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Twitter’s Curation Challenge: Consumers Or Marketers First?

By , on August 8, 2011 at 5:25 pm

On Friday, John Battelle published a thoughtful post on Twitter and the challenges that it faces at this point in its evolution:

Can Twitter solve its signal to noise problem? Many observers have commented on how noisy Twitter is: That once you follow more than about fifty or so folks, your feed becomes unmanageable. If you follow hundreds, like I do, it’s simply impossible to extract value from your stream in any structured or consistent fashion (see image from my stream at left). Twitter’s answers to this issue has been anemic….On average, my feed gets a few hundred new tweets every ten minutes. No way can I make sense of that unassisted. But I know there’s great stuff in there, if only the service could surface it in a way that made sense to me. You know – in a way that feels magic, the way Google was the first time I used it.

Twitter’s curation problem — and the fact that they’ve created an ad product to address it — is something we’ve covered here before. Still, Battelle’s post brings up some interesting questions about the sort of challenges that Twitter must address for both consumers and marketers. For consumers, the challenge is simple: Twitter must help us all to easily find what’s most interesting in the stream — without all of us having to manually curate lists. For marketers, the challenge is a bit more subtle, but potentially very lucrative: how to help marketers surround the right moments in conversations with relevant and valuable ad opportunities. 

It’s clear that Twitter has some work to do for both consumers and marketers; the bigger question then becomes, as Twitter, which do you tackle first? And, by implication, which are you more willing to cede to partners and the larger ecosystem to solve? 

From my perspective, the priority for Twitter has to be the consumer scenario. Yes, as of March, Twitter was seeing 140 million Tweets run through its service each day. But at the same time, a much smaller percentage of users (7%) interact with Twitter every day, especially when compared to Facebook (just under half of all US internet users). The folks who like Twitter like it a lot; the challenge is making Twitter a more easily consumed mainstream product. And while Twitter does need to focus on building revenue-generating advertising products, the bigger priority needs to be making sure there’s a scaled audience available for advertisers to buy.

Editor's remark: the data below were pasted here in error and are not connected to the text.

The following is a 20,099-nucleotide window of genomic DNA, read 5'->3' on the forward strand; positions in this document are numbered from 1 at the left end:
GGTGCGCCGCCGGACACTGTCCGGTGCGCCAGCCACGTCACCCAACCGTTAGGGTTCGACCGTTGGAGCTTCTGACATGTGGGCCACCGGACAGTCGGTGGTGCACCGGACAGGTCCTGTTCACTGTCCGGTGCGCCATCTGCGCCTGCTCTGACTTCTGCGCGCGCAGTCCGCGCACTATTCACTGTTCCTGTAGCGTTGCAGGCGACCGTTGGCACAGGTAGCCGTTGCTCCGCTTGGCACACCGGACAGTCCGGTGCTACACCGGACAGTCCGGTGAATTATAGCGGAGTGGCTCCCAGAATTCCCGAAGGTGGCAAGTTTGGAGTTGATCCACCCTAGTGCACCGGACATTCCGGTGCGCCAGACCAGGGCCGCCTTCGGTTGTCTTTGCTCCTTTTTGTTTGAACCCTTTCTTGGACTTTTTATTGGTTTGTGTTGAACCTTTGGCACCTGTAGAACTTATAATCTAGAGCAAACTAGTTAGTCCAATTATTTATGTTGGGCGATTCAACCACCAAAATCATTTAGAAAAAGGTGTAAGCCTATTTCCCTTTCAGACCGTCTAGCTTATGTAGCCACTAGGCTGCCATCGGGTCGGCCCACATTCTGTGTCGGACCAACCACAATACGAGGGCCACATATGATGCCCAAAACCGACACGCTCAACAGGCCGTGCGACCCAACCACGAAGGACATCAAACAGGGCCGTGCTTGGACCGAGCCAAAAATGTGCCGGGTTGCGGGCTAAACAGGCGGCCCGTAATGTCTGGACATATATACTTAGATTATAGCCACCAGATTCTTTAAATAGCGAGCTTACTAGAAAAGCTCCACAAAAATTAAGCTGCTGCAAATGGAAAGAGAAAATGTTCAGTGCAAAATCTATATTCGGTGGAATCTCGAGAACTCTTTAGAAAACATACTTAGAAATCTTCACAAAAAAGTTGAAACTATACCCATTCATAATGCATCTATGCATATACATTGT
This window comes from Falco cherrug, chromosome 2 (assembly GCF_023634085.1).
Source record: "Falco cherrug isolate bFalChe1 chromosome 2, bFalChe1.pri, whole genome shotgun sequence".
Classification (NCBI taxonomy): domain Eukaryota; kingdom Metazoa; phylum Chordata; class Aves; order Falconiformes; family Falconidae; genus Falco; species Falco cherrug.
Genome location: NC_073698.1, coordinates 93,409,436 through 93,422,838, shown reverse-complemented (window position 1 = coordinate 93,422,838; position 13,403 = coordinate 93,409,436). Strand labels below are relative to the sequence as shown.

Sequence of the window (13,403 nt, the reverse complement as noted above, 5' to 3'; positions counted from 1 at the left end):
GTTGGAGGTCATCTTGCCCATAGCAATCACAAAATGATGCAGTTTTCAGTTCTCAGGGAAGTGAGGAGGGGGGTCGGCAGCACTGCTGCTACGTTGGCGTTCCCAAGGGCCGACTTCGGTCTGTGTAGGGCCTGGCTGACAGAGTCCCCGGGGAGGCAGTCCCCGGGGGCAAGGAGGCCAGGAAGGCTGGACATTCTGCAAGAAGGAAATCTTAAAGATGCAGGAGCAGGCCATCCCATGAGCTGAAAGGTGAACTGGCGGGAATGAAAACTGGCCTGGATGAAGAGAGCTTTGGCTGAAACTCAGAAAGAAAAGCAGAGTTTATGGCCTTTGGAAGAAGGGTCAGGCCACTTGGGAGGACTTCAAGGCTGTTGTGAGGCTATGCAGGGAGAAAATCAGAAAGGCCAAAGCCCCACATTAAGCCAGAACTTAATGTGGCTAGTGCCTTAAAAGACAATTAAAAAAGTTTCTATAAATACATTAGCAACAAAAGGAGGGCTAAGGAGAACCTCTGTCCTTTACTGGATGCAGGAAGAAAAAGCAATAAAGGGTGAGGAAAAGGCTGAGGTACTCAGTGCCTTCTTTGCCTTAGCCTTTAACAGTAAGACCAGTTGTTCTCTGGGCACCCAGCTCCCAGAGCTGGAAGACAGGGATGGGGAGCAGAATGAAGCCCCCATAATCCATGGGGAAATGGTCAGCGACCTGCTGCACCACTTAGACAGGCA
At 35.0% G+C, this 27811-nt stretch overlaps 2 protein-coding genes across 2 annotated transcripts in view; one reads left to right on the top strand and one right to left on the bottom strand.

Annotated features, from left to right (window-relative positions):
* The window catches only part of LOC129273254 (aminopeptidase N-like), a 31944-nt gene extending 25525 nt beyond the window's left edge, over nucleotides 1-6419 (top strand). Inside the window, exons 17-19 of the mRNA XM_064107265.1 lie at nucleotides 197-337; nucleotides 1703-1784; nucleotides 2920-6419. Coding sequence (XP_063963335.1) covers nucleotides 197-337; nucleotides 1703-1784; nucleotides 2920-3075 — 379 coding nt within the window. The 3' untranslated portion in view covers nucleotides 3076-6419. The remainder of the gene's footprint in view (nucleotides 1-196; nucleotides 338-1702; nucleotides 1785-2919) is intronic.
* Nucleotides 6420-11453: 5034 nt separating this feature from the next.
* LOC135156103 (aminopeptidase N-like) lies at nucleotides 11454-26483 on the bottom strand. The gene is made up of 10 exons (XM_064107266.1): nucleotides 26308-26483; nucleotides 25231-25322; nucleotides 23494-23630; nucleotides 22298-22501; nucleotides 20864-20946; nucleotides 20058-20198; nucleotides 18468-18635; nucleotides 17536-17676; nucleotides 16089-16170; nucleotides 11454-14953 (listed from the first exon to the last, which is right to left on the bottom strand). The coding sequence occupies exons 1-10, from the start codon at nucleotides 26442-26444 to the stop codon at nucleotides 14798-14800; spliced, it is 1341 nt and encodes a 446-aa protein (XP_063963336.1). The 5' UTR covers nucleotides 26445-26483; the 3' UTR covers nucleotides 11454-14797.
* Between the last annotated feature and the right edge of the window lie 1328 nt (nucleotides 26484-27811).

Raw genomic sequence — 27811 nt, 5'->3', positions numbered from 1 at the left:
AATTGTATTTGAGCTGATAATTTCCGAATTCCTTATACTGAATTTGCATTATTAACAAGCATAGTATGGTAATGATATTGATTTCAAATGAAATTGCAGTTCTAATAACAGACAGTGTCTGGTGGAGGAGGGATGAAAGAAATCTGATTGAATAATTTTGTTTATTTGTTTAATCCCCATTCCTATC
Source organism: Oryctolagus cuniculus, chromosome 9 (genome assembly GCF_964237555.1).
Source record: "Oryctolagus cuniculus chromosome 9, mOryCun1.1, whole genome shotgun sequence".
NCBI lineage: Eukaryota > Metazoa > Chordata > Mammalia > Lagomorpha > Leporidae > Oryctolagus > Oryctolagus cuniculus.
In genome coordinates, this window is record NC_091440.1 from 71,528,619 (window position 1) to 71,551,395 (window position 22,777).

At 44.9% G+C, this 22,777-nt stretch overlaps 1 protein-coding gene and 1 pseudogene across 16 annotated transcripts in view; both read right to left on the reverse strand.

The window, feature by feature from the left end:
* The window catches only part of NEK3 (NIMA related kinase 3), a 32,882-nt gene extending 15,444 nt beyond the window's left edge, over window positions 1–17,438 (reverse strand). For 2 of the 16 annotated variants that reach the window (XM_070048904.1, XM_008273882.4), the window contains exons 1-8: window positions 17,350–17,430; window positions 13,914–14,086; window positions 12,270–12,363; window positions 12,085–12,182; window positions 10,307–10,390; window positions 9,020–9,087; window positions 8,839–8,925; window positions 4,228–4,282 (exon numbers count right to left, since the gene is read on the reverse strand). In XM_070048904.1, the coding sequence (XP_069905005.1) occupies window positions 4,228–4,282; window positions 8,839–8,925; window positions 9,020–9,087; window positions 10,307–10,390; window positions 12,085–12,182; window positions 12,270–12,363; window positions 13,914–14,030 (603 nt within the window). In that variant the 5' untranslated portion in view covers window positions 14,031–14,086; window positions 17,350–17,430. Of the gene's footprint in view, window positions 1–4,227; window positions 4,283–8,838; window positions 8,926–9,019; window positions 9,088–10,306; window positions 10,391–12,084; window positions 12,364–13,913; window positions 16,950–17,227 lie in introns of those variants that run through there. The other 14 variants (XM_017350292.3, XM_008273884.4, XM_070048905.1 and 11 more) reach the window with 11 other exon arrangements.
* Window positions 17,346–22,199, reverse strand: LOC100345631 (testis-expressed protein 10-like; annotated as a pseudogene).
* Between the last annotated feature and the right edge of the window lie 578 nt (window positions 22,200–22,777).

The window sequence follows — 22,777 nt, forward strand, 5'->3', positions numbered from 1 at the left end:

That is, Twitter should focus on building the best product possible for consumers right now — without that product, the concerns about ad products and revenue models just aren’t as meaningful.

In the meantime, they can be sure that more and more ecosystem partners will take the opportunity to drive innovation for marketers against the Twitter platform. This will take a number of forms — from ads that surround the stream to better tools to help marketers drive additional clicks from their participation in Twitter to using real-time data to inform better ad placement decisions outside the social stream.

For marketers and other partners, this will mean a ton of opportunity and a lot of experimentation — and it should make for a lot of excitement in and around the industry. We’re certainly looking forward to it. 

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